Safe Zone FAQs
Safe Zone is a campus-wide training program committed to making The University of Arizona a safer, more welcoming, and inclusive environment for members of the lesbian, gay, bisexual, transgender and queer (LGBTQ+) community. The intention of the program is to shift campus climate through education. All workshops are free and open to the campus community. Any student, staff, or faculty member is welcome, and all are strongly encouraged to participate. An individual’s participation in Safe Zone often sends a strong message to campus community members that they are an identifiable source of support and nurturance for LGBTQ+ students, staff, and faculty on our campus.
Having a Safe Zone training is not unique to the University of Arizona. In the United States, beginning in the 1990s, groups of faculty, staff, and students began to develop and implement educational trainings on LGBTQA+ identity in response to pervasive homophobia and transphobia on college campuses (Fox and Ore, 2010; Poynter and Tubbs, 2008).
According to the Safe Zone Project, “You may have seen a sticker or sign that says ‘Safe Zone’ or ‘Safe Zone Trained.’ These visual indicators can mean a variety of things in different communities. Most often we find they indicate that the person displaying the sticker has gone through a Safe Zone training and wants to communicate to others that they are open to talking about and being supportive of LGBTQ (Lesbian, Gay, Bisexual, Transgender, and Queer/Questioning +) individuals and identities” (Safe Zone Project, 2018).
While there are various recommended curricula, there is no one official Safe Zone training. While the fact that the Safe Zone programming is run by the LGBTQA+ Center focuses the curricula on these identities, our team also fundamentally believes that all conversations about gender and sexuality must be intersectional, attending to the ways in which race, nationality, religion, disability, class, and other social identities shape power dynamics and impact experiences of both privilege and marginalization.
Unfortunately, the brevity of the Safe Zone workshops limits the amount of material we can cover. These workshops are meant to be a start, rather than end, of conversations about diversity, inclusivity, and the dismantling of systems of oppression, including but not at all limited to cissexism and heterosexism. In line with Patricia Hill Collins understanding of the matrix of domination, our team understands all systems of oppression as being interconnected. We are committed to understanding the ways in which we, as individuals and larger social groups, are both advantaged and disadvantaged by these dynamics. We are also committed to coalition building with the other cultural and resource centers at the University of Arizona and highly recommend that, in addition to the Safe Zone workshops, faculty, staff, and students on campus pursue other educational trainings offered by these centers.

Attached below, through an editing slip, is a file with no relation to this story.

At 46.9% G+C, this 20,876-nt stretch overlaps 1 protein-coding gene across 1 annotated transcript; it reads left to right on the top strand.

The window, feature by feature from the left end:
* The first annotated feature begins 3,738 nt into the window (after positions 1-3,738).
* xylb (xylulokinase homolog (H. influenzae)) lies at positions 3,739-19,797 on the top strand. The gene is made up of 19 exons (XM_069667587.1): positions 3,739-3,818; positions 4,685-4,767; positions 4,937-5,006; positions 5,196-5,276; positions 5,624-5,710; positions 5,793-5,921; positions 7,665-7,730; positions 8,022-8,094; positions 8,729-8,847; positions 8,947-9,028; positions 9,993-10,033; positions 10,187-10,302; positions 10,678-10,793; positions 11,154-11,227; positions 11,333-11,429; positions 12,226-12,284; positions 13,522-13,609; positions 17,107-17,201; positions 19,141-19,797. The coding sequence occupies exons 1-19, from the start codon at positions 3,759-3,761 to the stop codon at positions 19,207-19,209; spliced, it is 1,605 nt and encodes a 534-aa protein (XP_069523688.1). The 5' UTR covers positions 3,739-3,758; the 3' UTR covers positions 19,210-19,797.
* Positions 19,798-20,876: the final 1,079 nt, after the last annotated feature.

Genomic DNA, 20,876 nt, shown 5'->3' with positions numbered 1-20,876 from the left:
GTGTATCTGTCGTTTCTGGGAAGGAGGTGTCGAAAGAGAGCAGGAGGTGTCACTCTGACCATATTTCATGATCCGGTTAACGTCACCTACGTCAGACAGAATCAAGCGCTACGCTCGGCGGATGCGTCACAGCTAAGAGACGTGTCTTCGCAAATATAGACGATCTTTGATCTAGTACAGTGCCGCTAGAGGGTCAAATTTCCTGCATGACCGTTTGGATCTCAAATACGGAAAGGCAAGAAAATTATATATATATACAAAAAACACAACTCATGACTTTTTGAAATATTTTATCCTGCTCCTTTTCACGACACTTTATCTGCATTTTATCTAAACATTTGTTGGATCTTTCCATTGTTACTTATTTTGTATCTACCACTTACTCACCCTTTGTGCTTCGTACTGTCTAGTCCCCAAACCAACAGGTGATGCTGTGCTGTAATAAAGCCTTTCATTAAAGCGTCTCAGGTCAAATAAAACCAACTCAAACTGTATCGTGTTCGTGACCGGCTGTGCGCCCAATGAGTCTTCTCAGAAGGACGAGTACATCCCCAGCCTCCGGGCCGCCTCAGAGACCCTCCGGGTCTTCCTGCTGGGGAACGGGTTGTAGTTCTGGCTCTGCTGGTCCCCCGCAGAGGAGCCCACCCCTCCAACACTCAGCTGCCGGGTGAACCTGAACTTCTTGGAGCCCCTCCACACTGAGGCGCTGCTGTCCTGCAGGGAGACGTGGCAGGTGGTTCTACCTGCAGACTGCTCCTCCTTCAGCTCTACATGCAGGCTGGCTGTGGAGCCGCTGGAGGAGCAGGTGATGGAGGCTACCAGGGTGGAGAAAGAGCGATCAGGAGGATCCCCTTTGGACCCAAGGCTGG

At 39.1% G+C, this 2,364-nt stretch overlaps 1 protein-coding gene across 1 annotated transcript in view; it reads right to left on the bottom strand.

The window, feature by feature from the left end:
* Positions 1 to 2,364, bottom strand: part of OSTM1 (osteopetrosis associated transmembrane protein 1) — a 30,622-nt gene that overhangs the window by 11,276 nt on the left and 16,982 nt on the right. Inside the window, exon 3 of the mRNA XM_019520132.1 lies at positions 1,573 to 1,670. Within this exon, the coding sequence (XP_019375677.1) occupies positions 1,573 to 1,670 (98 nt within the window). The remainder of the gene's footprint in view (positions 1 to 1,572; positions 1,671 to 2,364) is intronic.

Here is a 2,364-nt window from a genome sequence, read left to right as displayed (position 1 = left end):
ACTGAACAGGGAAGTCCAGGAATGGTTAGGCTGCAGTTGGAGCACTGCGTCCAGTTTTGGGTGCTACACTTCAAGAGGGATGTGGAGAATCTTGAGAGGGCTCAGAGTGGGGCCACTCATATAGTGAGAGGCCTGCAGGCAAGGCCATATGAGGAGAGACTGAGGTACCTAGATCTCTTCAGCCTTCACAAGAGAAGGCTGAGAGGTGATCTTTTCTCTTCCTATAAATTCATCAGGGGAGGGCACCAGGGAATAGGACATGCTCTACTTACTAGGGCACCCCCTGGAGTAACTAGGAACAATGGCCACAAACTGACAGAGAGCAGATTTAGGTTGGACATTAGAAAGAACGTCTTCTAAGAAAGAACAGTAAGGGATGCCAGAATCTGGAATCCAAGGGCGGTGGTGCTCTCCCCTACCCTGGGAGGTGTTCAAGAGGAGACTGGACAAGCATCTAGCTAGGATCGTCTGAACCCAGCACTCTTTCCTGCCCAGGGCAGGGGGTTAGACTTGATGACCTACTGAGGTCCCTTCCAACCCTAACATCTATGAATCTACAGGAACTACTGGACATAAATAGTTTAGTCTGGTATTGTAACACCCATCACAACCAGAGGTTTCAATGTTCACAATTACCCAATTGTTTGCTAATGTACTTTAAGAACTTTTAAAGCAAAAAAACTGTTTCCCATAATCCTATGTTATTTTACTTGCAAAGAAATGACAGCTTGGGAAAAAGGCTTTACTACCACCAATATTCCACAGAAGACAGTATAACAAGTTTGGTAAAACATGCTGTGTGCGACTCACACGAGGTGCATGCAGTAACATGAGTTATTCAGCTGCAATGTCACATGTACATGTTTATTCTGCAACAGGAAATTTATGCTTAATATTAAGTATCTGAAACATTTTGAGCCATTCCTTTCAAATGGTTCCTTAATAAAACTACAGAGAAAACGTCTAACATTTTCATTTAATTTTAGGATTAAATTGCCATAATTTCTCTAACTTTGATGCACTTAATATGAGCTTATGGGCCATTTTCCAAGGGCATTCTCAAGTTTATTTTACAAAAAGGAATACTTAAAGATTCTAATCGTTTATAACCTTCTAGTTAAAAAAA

Given the high demand for Safe Zone training and our limited set of resources, we have moved our workshops online to best meet our campus’ needs. During the year, we plan to offer a limited set of Safe Zone in-person trainings to larger groups (e.g. departments/units). These trainings are available on a first-come, first-serve basis and may be unavailable based on our staff’s capacity.
If you are interested in holding an in-person Safe Zone training for your department or unit, please contact Manuel Rodriguez at email@example.com.
The General Education Workshop aims to provide an introduction on LGBTQA+ identity and experience to individuals who may be approaching this information for the first time. That said, participants with more intermediate or advanced background report benefitting from the included modules, especially given the emphasis placed on interaction between participants and with facilitators. The LGBTQA+ is an umbrella term that encompasses a whole host of different intersectional identities, so there’s always something new to learn!
The Ally Development workshop is designed to be the second part to the General Education Safe Zone Workshop. The material in this workshop builds on the groundwork laid by the previous workshop. Workshop participants will be introduced to concepts of identity and privilege to help explain how being an ally can be complicated work. Participants will be able to engage with student panel videos where issues specific to campus are shared and come up with ways in which they can create tangible change in their roles on campus. Finally, participants will be asked to reflect on their own identities and ideas of what allyship means. Participants who complete this workshop will receive a Safe Zone Completion Placard to post in their office or study space.